Runner’s knee is an umbrella term which is used to describe one or more causes of pain or irritation of the knee. Some of the more common types of runner’s knee include, but are not limited to:
A session with a physio can help to quickly identify the specific issue which is causing your runner’s knee, and a treatment plan can be put in place to get you back on your feet in no time.
Someone suffering with runner’s knee will often complain of aching pain around the knee area. Depending on the specific condition, the pain may be felt across varying areas of the kneecap, including the top, bottom, inside or outside.
Two of the more common areas of pain are around the bottom of the thigh bone and the knee, as well as the outside of the knee, which commonly relates to ITB syndrome.
The pain of runner’s knee is likely to be more obvious when doing anything strenuous, such as sports or exercise, but can also be felt when doing more simple things, such as kneeling down or having your knee bent for long periods of time, such as sitting in a car or train for a long journey.
Runner’s knee can be caused by several things, but most commonly these include overuse due to repeated bending and loading of the knee joint, an accident or trauma of the kneecap, or a muscular imbalance of the thigh muscles.
Specific treatment will vary depending on the exact cause of your runner’s knee, but generally speaking the following things will help:
Do the simple things well – control your load (go backwards to go forwards) and improve your glutes. It may hurt but it won’t cause harm.
This is where tissue that runs from the outer bit of your hip, down the outside of your thigh and attaches into the outer portion of your knee, becomes irritated and compressed.
If your body is starting to creak with the constant repetitive load you’re putting through it – it sounds like you’ve got a classic ITB friction overload issue at your knee.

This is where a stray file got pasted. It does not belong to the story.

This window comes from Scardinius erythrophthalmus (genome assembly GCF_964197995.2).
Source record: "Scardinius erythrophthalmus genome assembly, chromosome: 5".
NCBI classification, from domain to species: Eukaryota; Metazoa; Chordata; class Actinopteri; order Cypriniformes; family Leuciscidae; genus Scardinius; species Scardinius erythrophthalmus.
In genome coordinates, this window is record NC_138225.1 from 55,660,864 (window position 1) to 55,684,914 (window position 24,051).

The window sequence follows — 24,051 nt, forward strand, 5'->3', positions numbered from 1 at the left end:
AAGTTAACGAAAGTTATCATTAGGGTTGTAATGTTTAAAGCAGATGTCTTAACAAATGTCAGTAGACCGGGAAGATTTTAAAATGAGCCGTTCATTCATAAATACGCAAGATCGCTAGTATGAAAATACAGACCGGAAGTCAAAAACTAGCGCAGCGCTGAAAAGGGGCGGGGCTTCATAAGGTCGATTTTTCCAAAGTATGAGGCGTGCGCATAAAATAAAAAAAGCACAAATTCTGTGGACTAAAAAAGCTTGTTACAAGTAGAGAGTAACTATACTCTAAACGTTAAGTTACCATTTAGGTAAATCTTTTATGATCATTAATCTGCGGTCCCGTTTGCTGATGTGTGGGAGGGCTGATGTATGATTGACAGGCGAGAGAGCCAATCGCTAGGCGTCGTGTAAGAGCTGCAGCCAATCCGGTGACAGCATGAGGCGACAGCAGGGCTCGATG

Every time you bend and straighten your knee, when loading, your ITB flicks across a bump of bone on the outer part of your knee. It gets compressed and irritated and painful.
This can happen for a few reasons – and even though you may feel pain after a specific incident, it’s more likely to be a cumulative effect of these few things:
Having symptoms when running is really common, it’s the repetitive nature that’s the issue.
Get a foam roller and roll your ITB daily – morning, noon and night. Stick some ice on your painful bits for the next week or so for 20 minutes (no ice burns, so use a bit of oil) – may also be worth knocking back a few Ibuprofen (if you can take them). Try to increase mobility in your thoracic spine and make sure you’re sitting well at work – no slouching, screen the right height and make sure you use the back of your chair (if necessary bring your screen nearer to you).
Most importantly improve your gluteal control – this is a must! When you run, and your knee rolls in underneath you (worse uphill) you put massive amounts of excessive load throughout the outer bit of your knee – you need to control this excessive movement to stop your ITB becoming the fall guy.
Lunges, squats, dynamic split squats and ballistic hops are the way forward – functional, realistic and pain free. Use a mirror to make sure you’re not cheating and keep A1 form. This isn’t an overnighter, but you need to start doing it
Patellofemoral pain syndrome is a common term relating to pain or discomfort around the kneecap (aka patella). There are several reasons why you might be experiencing patellofemoral pain syndrome, which a physio can help to diagnose and treat.
It happens due to either your knee cap tracking poorly or because there is a tiny amount of swelling on the back surface of your kneecap, or commonly a bit of both.
Try taking some anti inflams (if you can take them) for the next 3-5 days, roll on your ITBs with a foam roller and avoid squatting (unless sitting the loo ;).
Normally your kneecap sits in a little groove on the front of your femur (thigh bone). When you bend your knee, your kneecap tracks up and down the femur like a train on its track.
If the patella gets pulled to the outside – by poor glut control or leg and foot rolling in then it becomes painful. If the patella tracks up and down with too much force being applied through the patella, without enough conditioning, then both of these “incidents” can cause pain.